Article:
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  #1  
Old 05-06-2017, 04:49 AM
Ken Roy Ken Roy is offline
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Default Mating Fallow with Cinnamon Lutino

I have a very good Fallow female and a good Cinnamon Lutino male. Is it OK to pair them? What will be likely colour of offspring?
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Old 05-06-2017, 03:04 PM
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No, it's not OK to pair them. Cinnamon should never be mixed with the rare melanin-altering mutations because it makes a mess of the gene pool. You or someone else later down the line ends up having to guess what mutations the descendants have, and probably making a lot of mistakes.

If you did pair these two, you'd get cinnamon lutino girls split to fallow and grey boys split to cinnamon lutino and fallow.

A bird that is visual for both cinnamon and fallow looks a lot like a lutino - the combination of these two mutations messes up the melanin so badly that it basically becomes invisible. It's not a good combination, and if lutino-looking birds are wanted the best way to get them is to breed lutinos.
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Old 05-07-2017, 03:49 AM
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Default Cinnamon or Fallow???

Thanks for very educative reply. I am not very experienced but a few "experienced" fanciers who have visited my birds normally do not get agree whether the birds are cinnamon lutino or fallow. Different "EXPERTS' . Some call same bird as Cinnamon lutino and some call it Fallow. I understand there is very little difference but is there any guide to find this. I have browsed a couple of sites and seen photos but I do not find it very helpful.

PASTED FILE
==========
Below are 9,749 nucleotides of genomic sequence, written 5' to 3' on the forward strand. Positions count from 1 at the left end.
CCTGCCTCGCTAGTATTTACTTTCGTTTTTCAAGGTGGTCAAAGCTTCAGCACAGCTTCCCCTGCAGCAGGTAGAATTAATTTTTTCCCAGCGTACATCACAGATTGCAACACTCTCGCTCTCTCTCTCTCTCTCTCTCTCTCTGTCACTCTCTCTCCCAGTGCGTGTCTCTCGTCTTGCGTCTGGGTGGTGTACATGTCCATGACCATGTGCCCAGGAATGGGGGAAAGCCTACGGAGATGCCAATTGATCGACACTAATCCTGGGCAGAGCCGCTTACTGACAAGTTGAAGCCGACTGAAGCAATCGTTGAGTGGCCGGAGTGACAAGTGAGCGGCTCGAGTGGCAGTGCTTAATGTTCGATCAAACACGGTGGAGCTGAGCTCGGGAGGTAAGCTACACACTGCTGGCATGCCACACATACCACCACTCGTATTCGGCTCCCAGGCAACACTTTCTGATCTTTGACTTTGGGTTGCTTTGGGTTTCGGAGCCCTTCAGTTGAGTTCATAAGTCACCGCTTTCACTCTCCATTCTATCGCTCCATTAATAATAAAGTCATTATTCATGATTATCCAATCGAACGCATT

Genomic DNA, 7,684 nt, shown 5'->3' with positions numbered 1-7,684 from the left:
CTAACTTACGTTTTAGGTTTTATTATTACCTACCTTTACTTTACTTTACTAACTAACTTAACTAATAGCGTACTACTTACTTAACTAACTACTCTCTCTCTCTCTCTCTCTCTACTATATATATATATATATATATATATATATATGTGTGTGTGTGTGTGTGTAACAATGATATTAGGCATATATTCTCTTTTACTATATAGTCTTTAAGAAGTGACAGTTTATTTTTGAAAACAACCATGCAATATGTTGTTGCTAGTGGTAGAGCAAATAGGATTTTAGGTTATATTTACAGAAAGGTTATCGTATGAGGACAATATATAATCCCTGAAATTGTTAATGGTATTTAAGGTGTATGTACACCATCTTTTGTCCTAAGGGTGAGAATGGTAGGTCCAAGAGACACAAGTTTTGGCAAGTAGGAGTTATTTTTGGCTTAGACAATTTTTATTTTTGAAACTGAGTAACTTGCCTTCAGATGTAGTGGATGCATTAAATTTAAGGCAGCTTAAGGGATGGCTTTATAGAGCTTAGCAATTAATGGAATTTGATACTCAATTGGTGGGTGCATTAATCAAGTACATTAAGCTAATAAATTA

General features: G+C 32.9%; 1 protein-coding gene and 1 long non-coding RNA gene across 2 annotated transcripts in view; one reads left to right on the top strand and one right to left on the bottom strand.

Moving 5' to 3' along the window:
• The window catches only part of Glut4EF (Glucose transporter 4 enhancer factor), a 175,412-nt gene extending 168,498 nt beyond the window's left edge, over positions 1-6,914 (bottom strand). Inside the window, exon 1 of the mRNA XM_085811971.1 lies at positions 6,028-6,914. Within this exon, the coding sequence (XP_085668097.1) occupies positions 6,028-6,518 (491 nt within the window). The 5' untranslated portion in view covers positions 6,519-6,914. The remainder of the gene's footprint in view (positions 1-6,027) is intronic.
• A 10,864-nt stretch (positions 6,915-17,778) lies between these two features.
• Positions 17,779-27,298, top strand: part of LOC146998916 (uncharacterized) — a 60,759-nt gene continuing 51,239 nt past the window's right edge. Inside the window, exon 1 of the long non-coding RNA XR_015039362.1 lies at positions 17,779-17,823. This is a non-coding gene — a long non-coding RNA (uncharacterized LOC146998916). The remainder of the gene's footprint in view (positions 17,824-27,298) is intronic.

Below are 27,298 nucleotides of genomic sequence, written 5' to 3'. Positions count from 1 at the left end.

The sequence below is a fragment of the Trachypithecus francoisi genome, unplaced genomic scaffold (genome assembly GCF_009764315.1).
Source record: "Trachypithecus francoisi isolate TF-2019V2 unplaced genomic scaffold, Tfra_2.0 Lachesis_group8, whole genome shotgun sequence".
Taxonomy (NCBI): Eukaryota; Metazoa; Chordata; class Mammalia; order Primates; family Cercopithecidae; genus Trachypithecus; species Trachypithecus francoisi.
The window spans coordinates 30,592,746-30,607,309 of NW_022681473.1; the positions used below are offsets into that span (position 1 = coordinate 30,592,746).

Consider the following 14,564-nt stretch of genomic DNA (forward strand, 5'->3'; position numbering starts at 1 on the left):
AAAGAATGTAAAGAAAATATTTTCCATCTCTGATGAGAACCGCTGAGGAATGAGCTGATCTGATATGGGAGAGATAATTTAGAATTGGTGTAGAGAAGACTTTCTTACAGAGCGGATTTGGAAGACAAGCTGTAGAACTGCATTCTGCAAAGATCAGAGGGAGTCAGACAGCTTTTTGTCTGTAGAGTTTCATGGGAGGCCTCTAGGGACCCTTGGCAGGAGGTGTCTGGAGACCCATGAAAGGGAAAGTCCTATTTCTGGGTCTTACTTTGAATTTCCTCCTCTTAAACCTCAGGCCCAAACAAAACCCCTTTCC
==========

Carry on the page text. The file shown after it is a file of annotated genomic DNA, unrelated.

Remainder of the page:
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Old 05-07-2017, 12:01 PM
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It can be difficult to tell the difference. If the bird is a male, you can pair him with a normal grey hen and see what color the babies are. If all the daughters are cinnamon lutino then you know that he is cinnamon lutino not fallow. You might not be able to see the cinnamon wash until they are older, but the lutino mutation will be obvious as soon as they hatch. If all the babies are normal grey then he must be fallow.

To find out what mutation a hen has, you could pair her with a good-quality lutino male who doesn't have the cinnamon gene. If all the babies are lutino then you know that she is cinnamon lutino. If the daughters are lutino but the sons are grey, then the hen must be fallow not cinnamon lutino. In this case all the babies will be split to fallow, but by choosing the male carefully you have avoided introducing the cinnamon gene into the line.
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